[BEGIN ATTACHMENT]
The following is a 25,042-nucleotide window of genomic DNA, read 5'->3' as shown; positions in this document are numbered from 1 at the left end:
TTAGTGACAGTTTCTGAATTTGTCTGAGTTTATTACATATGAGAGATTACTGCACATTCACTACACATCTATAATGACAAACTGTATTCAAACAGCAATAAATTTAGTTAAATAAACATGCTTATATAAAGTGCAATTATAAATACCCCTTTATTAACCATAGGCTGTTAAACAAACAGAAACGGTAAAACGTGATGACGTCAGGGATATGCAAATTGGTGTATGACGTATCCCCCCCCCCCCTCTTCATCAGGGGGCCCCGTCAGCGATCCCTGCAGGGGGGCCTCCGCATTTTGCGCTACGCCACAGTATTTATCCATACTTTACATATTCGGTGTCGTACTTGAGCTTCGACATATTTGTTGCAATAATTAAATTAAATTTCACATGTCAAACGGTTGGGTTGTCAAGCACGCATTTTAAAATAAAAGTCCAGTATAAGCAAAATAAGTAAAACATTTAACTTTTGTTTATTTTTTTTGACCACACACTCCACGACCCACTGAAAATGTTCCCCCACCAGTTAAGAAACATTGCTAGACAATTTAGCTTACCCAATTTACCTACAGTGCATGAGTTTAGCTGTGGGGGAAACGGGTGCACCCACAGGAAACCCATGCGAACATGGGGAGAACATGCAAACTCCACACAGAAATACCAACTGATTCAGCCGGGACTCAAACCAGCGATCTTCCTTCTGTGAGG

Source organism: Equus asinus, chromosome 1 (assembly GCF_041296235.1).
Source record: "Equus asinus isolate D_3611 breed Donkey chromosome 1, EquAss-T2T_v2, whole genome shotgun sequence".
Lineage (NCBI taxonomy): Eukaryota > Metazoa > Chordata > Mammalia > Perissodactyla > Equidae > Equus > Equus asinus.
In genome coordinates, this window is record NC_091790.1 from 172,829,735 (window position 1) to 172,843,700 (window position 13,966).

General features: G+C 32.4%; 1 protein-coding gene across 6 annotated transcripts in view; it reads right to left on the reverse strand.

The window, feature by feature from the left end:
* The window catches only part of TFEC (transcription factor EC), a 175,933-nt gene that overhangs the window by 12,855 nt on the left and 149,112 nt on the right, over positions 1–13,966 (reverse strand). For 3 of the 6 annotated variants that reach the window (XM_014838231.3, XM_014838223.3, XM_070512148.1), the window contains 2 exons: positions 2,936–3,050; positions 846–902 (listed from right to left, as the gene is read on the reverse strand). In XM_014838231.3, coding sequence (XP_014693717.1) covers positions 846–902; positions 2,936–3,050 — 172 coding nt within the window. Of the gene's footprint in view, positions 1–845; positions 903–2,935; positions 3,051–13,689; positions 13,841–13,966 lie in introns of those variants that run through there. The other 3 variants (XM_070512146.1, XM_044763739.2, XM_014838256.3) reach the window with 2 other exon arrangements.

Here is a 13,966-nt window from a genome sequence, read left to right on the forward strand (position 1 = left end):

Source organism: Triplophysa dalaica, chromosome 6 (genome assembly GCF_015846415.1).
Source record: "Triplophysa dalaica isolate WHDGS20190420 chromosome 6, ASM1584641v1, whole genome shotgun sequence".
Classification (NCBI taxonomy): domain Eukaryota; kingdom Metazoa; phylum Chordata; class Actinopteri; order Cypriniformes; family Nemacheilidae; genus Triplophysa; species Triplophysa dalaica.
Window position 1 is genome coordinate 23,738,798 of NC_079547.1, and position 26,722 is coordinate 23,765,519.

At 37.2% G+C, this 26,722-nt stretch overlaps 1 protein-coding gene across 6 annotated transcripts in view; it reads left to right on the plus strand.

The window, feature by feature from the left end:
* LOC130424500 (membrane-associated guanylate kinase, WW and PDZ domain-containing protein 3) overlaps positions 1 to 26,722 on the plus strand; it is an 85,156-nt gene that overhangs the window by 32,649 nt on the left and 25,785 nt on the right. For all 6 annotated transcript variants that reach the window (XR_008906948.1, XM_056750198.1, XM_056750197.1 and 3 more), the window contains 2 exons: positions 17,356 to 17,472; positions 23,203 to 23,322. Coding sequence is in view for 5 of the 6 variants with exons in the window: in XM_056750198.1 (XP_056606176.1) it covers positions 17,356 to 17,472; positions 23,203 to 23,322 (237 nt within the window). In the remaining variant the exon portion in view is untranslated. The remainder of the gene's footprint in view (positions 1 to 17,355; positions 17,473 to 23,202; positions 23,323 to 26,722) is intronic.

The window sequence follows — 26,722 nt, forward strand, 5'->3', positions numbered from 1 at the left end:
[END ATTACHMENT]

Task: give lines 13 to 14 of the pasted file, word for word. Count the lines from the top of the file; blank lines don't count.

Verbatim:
Classification (NCBI taxonomy): domain Eukaryota; kingdom Metazoa; phylum Chordata; class Actinopteri; order Cypriniformes; family Nemacheilidae; genus Triplophysa; species Triplophysa dalaica.
Window position 1 is genome coordinate 23,738,798 of NC_079547.1, and position 26,722 is coordinate 23,765,519.